Fig. 1
figure 1

Design of the miniaturized, microfluidic, and optically accessible chamber. A Assembly parts with holes for inserts (1–5). Top view of cultivation chamber with cross section of PDMS microwell platform. Microwell platform include (6.) media flow part and (7.) microwell part. The microfluidic inserts are anchored by a ring and four screws (8.). B-D Different PDMS microfluidics inside the culture chamber. E, Real prototype of the miniaturized autonomous chamber with control of temperature and CO2 concentration placed on a microscope table for continual observation. F Detailed image of the mounted microfluidic spheroid platform comprising a microfluidic insert, a silicon heating belt, a pt100 temperature sensor and a CO2 sensor for precise control of the cultivation environment

Murine pre-osteoblasts cultivated under dynamic conditions exhibited increased mineralization and more dendritic morphology

Osteoblast differentiation is related to increased extracellular matrix mineralization. To validate the positive effect of our on-chip planar cultivation approach as outlined in the previous chapter, the cells were initially seeded at a concentration of 105 cells/ml and cultivated inside microchannel units of the PDMS insert module. After 4 and 10 days of cultivation, the cells were fixed and stained with Alizarin red to reveal the level of mineralization. The cells cultivated in the microcultivation chamber exhibited opticaly higher levels of Ca2+ deposition within 4 days of cultivation (Fig. 2A-C). The level of mineralized extracellular matrix under static conditions was lower than that under dynamic conditions (Fig. 2C) in both proliferation (Fig. 2A) and differentiation media (Fig. 2B). The intensity of Ca2+ staining also increased during cultivation (Fig. 2D-F) showing a gradual increase in the mineralization of osteoblastic cells when cultivated on-chip under static conditions by threefold (284 ± 97%) and dynamic differentiation media by fifteen-fold (1600 ± 217%) when compared to cells cultured in static conditions using only proliferating media (100 ± 79%) (Fig. 2J). Moreover, cultivation under dynamic conditions led to the formation of micromass condensation spots, which is known to further boost osteogenic mineralization in the condensation core of conventional bone models, also highlighting the capacity of MC3T3-E1 cells to form such enhanced 3D cell culture characteristics under dynamic conditions (white arrow indicators shown in Fig. 2F).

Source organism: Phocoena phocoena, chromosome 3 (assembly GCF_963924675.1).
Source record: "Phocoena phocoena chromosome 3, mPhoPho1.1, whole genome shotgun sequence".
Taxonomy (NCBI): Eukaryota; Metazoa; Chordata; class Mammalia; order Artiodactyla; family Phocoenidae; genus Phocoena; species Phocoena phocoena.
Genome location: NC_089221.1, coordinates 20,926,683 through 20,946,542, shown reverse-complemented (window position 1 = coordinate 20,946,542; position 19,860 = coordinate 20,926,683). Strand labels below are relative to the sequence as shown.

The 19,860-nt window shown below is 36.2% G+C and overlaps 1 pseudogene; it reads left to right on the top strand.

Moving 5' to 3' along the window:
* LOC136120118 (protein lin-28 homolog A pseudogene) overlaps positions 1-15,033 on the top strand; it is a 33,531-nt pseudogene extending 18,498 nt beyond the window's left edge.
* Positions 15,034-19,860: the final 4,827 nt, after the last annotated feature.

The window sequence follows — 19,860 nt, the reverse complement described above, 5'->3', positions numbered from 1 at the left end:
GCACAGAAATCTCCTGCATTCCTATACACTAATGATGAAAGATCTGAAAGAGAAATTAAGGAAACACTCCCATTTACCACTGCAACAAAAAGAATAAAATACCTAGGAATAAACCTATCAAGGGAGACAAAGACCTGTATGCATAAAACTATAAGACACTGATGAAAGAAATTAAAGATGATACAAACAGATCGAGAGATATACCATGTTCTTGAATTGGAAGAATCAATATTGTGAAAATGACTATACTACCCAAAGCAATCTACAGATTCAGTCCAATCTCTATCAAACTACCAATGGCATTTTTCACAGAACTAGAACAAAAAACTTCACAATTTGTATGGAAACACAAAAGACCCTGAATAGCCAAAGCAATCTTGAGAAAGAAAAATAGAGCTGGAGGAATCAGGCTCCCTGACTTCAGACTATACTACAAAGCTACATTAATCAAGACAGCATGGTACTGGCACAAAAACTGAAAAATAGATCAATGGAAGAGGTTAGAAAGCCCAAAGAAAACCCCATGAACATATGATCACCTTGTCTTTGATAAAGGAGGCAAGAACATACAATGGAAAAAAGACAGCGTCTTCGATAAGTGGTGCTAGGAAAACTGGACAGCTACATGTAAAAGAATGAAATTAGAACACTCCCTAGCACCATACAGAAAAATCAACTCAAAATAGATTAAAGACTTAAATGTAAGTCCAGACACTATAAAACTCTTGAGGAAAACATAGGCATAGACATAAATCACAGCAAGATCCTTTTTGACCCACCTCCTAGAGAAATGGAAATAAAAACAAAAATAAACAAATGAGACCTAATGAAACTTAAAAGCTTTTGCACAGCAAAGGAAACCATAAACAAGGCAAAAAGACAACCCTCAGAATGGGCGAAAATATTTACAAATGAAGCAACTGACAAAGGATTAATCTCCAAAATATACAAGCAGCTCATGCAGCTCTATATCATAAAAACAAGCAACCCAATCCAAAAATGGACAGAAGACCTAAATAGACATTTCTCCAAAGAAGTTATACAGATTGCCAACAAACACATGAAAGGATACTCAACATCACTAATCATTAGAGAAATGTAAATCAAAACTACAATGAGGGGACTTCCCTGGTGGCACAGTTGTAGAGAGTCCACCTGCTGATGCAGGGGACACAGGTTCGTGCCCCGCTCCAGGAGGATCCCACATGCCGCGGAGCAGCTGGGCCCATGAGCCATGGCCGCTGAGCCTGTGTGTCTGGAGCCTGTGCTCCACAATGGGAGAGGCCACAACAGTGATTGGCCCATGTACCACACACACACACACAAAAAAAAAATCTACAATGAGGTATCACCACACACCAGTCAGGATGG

Fig. 2
figure 2

Impact of dynamic culture conditions on the osteogenic differentiation of 2D on-chip cultures of MC3T2-E1 cells. Osteogenic differentiation capacity (Alizarin red staining) of cells cultivated in the 2D microfluidic biochip system for 4 (A-C) and 10 days (D-F). Significant increased Ca2+ intake was observed in the cells cultivated in differentiation media in static (E, 284% ± 97, p = 0.0029) and dynamic (F, 1600% ± 217, p < 0.0001) conditions using image analysis. Cells cultivated under dynamic conditions also generated micromass formations (F-arrows). G-I Cell spreading analysis using fluorescence staining (blue: Hoechst 33,342; green: F-actin). Cultivation of the cells under dynamic conditions for 4 days led to dendrite formation (I; white arrows) and exhibited a significantly higher aspect ratio (length vs. width depicted in K). This ratio was established as 1.9 ± 0.5, p = 0.9355 for proliferating cells, 1.9 ± 0.5, p < 0.0001 for cells cultivated in differentiation media and 3.6 ± 1.5 p < 0.0001 for cells cultivated in dynamic conditions (K). Scale bars = 100 μm (brightfield images) and 20 μm (fluorescence images)